The Newton Hills are no joke (but Heartbreak is kind of hilarious) The set of hills beginning around mile 17 broke me. The first one wasn't so bad, it was long but doable followed by some down hill and flat, which gave my legs a brief break. The next one was tougher: It felt steep, I got slow, and people were passing me, which messed with my head. And then the third one loomed in front of me. My left quad decided to give out and I walked up to the top. When I got to Heartbreak hill, the last of the series, I was "running" and I had to laugh—this hill wasn't the monster I'd made it out to be. Heartbreak really isn't that steep or long, it just happens to be placed in the spot where most marathoners typically hit the wall (mile 21), and it made me think of an annoying little sister who always wins out in the attention game because she's the cutest. (Surprisingly, I don't look that bad in this post-hills shot.)
Finish strong, even if you feel like H-E-double hockey sticks After banging a left on Boylston Street (do I sound like a Bostonian yet?), I could see the finish. It looked far, and I wanted more than anything to walk, but I focused on the giant blue archway and pushed the pace. I must have looked good doing it, because an old-timer (wearing a jacket from 10 years ago) told me, "That was a nice kick!" I looked down at my watch and saw 4:23:44 staring back at me, and in that moment I didn't feel like I deserved his praise. I can't remember if I said thank you, hopefully I at least gave him a smile. It wasn't until later, after gagging and crying to a race volunteer (those people don't get the gratitude they deserve), that I realized I was being too hard on myself. I finished a marathon. I finished THE BOSTON MARATHON! (And I've got the medal to prove it in this photo with Stephanie, publicist extraordinaire for Adidas.)
Boston, I will find my way back to you I now understand why so many runners are obsessed with the Boston Marathon. The course is incredibly hard, but it doesn't leave you with a "one and done" feeling. Sure, the second I crossed the finish line (right before I started gagging) I thought, "Thank God that's over with." And a few hours later, when my legs went into spasm-y cramps after I tried to cross them at the dinner table, I couldn't fathom putting myself through those 26.2 miles again. But the challenge of it sneaks back into your mind and suddenly you find yourself thinking about how you'll train differently next time, wondering what mile 18 would have felt like if you had gone 10 seconds slower in the early miles, and how you might have benefitted from one more GU. At the Boston Athletic Association's Champions Breakfast on Saturday morning, four-time winner Catherine Ndereba summed up the course perfectly when she said, "Experience is the best teacher." Now that I know what to look out for, the next time I run Boston I'll be more prepared.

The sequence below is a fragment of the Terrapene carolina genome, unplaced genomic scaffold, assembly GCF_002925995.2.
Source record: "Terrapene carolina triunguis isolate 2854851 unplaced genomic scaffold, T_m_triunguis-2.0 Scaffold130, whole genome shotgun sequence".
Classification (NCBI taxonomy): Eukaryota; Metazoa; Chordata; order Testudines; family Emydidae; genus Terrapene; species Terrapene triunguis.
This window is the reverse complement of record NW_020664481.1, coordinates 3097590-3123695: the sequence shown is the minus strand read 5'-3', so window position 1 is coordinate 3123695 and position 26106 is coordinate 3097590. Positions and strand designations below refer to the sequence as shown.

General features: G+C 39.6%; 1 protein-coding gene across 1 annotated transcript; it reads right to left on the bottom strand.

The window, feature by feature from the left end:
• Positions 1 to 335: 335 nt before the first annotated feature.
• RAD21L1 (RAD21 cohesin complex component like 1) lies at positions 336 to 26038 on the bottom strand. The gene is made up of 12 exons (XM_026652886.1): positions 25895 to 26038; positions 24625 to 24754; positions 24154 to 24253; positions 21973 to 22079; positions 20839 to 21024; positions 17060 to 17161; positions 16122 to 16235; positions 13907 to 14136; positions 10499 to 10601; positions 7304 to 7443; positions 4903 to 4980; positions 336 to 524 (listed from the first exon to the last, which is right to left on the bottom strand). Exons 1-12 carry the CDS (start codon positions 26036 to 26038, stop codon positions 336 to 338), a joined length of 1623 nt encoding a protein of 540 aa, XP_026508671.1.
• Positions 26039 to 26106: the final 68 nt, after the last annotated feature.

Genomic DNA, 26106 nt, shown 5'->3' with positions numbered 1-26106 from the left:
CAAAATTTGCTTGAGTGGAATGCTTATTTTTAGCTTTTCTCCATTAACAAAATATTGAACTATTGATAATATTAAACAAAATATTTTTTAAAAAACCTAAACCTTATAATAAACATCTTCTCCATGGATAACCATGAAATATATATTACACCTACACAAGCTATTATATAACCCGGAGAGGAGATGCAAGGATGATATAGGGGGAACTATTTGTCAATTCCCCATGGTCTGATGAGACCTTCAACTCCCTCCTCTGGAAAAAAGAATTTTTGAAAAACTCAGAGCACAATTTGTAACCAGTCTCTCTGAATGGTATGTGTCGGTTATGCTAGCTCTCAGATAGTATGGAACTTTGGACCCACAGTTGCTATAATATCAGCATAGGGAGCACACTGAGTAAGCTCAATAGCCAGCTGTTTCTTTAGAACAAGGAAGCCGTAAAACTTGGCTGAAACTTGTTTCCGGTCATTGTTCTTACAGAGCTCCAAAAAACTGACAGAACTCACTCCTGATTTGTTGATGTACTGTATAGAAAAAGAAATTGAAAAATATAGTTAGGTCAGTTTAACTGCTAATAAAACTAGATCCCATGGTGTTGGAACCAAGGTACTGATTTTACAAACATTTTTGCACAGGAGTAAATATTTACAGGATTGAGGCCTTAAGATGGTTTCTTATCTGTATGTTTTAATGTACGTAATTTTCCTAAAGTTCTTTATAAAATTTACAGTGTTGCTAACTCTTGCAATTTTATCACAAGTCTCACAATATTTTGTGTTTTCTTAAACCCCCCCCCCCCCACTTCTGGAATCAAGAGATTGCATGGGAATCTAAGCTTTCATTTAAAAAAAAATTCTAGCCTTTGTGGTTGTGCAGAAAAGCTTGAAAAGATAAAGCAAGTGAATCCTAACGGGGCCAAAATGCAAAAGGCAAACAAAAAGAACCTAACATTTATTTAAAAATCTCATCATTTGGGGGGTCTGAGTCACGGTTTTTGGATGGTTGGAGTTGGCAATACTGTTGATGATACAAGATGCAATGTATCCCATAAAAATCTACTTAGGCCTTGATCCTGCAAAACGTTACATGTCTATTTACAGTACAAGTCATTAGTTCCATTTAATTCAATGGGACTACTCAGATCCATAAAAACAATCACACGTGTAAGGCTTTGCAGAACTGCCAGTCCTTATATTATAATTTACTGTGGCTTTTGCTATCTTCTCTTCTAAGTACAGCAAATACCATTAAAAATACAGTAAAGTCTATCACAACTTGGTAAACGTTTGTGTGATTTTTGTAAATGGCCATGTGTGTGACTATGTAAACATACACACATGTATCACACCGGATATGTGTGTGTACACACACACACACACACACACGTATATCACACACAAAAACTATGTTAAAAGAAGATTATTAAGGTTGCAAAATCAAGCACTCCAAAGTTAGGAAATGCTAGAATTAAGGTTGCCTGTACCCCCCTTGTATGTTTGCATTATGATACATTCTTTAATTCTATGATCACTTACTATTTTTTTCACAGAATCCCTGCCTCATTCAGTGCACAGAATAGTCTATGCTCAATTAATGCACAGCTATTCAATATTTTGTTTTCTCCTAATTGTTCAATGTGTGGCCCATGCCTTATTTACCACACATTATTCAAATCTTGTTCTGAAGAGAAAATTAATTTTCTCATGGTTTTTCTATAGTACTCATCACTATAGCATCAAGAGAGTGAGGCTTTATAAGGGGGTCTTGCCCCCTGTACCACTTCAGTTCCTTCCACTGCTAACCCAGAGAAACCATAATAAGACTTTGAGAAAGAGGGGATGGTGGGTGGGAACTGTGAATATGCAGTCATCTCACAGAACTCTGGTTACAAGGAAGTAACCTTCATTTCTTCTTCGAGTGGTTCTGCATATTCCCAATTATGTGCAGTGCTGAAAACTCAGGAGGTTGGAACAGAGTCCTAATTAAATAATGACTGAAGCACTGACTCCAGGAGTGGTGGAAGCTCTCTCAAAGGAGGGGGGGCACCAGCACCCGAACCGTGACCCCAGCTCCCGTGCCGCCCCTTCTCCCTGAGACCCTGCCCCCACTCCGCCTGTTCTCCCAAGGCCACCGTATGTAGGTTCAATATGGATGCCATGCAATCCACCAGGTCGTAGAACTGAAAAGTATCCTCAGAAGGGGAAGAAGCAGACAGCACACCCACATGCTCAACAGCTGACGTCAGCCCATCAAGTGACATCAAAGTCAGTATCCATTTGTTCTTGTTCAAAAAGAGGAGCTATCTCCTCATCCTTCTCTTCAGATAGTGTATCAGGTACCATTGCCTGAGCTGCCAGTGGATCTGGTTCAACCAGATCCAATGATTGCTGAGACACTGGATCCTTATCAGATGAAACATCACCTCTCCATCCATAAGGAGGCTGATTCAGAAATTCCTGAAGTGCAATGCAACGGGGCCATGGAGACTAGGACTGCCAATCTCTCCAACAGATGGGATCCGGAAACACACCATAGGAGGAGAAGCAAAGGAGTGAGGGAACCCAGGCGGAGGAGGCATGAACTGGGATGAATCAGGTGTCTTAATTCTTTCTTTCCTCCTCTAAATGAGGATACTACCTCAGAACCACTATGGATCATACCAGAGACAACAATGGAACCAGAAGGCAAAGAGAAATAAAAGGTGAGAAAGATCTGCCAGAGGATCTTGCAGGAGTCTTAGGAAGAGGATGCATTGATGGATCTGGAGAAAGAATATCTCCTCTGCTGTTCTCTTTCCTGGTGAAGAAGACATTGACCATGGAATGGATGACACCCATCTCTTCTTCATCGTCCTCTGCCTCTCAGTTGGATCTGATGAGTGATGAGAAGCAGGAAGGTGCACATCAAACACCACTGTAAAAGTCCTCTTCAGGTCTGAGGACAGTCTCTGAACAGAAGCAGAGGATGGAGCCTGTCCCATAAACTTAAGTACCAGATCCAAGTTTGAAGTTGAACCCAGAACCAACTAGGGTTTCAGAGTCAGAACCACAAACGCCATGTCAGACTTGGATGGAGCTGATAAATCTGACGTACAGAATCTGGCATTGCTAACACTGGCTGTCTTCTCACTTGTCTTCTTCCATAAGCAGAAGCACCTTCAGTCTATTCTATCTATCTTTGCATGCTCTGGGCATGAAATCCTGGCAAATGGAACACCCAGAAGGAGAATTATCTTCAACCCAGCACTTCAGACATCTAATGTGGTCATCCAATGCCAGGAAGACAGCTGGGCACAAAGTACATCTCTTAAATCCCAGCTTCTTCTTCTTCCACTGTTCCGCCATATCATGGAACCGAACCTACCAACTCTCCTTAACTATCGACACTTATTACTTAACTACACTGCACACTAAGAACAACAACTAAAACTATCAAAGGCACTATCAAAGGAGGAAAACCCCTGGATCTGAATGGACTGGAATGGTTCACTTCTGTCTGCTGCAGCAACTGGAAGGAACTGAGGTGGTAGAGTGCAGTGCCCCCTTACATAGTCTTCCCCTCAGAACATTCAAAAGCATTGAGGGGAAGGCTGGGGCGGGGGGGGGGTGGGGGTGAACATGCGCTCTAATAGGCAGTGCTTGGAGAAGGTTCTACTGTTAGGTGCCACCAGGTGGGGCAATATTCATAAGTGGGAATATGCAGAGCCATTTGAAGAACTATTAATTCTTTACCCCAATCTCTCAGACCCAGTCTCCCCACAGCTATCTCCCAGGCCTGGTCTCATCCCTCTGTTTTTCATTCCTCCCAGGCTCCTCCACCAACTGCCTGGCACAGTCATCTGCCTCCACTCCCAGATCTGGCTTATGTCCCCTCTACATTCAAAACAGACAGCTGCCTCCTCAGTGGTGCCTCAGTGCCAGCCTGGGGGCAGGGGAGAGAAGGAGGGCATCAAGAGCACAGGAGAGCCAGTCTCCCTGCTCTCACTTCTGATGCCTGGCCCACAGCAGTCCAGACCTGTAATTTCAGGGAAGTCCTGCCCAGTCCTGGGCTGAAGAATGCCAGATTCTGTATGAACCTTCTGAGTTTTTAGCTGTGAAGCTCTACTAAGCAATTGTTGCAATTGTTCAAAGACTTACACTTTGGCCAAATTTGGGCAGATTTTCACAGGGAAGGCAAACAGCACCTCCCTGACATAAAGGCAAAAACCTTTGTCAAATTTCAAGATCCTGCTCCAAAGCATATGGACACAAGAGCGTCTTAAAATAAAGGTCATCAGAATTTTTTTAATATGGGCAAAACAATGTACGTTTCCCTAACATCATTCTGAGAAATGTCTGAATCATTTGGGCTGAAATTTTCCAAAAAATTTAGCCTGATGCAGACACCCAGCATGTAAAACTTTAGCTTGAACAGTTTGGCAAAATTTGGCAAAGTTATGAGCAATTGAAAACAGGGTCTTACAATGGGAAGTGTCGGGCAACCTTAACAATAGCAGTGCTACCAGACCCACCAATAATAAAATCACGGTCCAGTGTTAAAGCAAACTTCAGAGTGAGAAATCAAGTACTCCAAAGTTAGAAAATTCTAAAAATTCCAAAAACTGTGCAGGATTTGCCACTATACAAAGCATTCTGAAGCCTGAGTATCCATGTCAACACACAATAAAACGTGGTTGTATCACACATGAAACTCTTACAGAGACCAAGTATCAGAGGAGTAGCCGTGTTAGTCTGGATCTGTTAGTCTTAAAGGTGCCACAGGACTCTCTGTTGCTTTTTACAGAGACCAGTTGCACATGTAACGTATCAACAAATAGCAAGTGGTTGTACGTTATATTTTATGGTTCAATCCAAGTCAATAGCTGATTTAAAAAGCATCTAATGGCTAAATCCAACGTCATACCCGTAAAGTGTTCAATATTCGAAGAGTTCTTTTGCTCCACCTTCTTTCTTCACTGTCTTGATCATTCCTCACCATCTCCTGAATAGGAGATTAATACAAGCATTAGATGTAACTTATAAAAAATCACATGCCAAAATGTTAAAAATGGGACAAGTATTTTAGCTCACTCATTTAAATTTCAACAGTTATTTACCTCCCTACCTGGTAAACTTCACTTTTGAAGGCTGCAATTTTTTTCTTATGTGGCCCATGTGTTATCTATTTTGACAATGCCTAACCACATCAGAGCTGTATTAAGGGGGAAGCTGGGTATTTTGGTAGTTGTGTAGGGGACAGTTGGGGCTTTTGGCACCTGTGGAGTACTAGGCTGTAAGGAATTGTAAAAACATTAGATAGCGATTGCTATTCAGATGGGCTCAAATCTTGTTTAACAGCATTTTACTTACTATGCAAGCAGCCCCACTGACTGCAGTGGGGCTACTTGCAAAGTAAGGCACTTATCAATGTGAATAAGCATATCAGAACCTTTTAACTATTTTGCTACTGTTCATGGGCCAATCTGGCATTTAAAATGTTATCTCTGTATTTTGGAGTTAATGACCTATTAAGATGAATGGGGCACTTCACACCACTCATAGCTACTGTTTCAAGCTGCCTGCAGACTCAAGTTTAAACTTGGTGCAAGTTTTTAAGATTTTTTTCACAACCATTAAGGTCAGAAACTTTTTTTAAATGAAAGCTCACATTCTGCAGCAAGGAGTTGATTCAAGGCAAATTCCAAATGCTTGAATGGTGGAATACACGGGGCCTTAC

Set the next challenge immediately Finishing a marathon is kind of a letdown—suddenly the training is over and there's nothing to look forward to anymore. That's why it's a good idea to have your next goal on the calendar before you let someone wrap you in a mylar blanket. On tap for me for the rest of the year: The Hope & Possibility 5-Miler to benefit Achilles in New York City in June, the Hood To Coast Relay in Portland, Oregon at the end of the summer, and the NYC Marathon in November. And don't think I won't be adding more speed work into my routine in hopes of qualifying for the Boston Marathon. I'll get there!
Got any fun events on your calendar? What's your next race goal?